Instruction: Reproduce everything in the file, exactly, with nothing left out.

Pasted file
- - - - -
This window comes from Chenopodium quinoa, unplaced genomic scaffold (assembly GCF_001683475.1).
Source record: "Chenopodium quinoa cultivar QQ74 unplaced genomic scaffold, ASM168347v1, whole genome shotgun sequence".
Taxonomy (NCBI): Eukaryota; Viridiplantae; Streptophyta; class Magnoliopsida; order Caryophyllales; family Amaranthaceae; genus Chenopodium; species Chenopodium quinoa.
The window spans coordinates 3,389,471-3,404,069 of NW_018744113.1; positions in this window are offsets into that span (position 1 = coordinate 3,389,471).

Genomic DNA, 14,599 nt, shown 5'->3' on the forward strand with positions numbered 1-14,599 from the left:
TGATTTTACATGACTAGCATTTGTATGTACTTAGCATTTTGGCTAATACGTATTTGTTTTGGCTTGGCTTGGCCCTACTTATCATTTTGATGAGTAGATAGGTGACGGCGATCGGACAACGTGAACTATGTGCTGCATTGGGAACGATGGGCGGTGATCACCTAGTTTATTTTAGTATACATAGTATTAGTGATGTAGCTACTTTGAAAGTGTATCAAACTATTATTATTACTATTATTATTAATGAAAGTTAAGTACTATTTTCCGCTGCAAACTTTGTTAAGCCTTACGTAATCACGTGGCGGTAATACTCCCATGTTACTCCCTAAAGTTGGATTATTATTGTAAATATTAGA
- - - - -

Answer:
This window comes from Chenopodium quinoa, unplaced genomic scaffold (assembly GCF_001683475.1).
Source record: "Chenopodium quinoa cultivar QQ74 unplaced genomic scaffold, ASM168347v1, whole genome shotgun sequence".
Taxonomy (NCBI): Eukaryota; Viridiplantae; Streptophyta; class Magnoliopsida; order Caryophyllales; family Amaranthaceae; genus Chenopodium; species Chenopodium quinoa.
The window spans coordinates 3,389,471-3,404,069 of NW_018744113.1; positions in this window are offsets into that span (position 1 = coordinate 3,389,471).

Genomic DNA, 14,599 nt, shown 5'->3' on the forward strand with positions numbered 1-14,599 from the left:
TGATTTTACATGACTAGCATTTGTATGTACTTAGCATTTTGGCTAATACGTATTTGTTTTGGCTTGGCTTGGCCCTACTTATCATTTTGATGAGTAGATAGGTGACGGCGATCGGACAACGTGAACTATGTGCTGCATTGGGAACGATGGGCGGTGATCACCTAGTTTATTTTAGTATACATAGTATTAGTGATGTAGCTACTTTGAAAGTGTATCAAACTATTATTATTACTATTATTATTAATGAAAGTTAAGTACTATTTTCCGCTGCAAACTTTGTTAAGCCTTACGTAATCACGTGGCGGTAATACTCCCATGTTACTCCCTAAAGTTGGATTATTATTGTAAATATTAGA